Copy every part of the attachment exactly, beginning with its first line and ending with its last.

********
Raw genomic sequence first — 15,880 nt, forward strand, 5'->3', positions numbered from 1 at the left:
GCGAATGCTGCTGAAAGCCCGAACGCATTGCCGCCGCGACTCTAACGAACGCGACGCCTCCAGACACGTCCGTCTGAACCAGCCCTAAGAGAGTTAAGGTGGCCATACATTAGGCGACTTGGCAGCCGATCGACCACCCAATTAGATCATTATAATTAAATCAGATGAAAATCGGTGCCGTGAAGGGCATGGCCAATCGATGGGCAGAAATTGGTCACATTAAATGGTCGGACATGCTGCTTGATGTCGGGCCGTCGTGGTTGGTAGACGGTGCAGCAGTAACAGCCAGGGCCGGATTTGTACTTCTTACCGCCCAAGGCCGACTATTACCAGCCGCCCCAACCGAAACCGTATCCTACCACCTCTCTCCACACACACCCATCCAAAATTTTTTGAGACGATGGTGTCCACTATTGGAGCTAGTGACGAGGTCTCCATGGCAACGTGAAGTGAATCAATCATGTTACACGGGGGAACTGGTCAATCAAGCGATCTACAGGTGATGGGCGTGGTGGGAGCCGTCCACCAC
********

Raw genomic sequence first — 15,880 nt, forward strand, 5'->3', positions numbered from 1 at the left:
GCGAATGCTGCTGAAAGCCCGAACGCATTGCCGCCGCGACTCTAACGAACGCGACGCCTCCAGACACGTCCGTCTGAACCAGCCCTAAGAGAGTTAAGGTGGCCATACATTAGGCGACTTGGCAGCCGATCGACCACCCAATTAGATCATTATAATTAAATCAGATGAAAATCGGTGCCGTGAAGGGCATGGCCAATCGATGGGCAGAAATTGGTCACATTAAATGGTCGGACATGCTGCTTGATGTCGGGCCGTCGTGGTTGGTAGACGGTGCAGCAGTAACAGCCAGGGCCGGATTTGTACTTCTTACCGCCCAAGGCCGACTATTACCAGCCGCCCCAACCGAAACCGTATCCTACCACCTCTCTCCACACACACCCATCCAAAATTTTTTGAGACGATGGTGTCCACTATTGGAGCTAGTGACGAGGTCTCCATGGCAACGTGAAGTGAATCAATCATGTTACACGGGGGAACTGGTCAATCAAGCGATCTACAGGTGATGGGCGTGGTGGGAGCCGTCCACCAC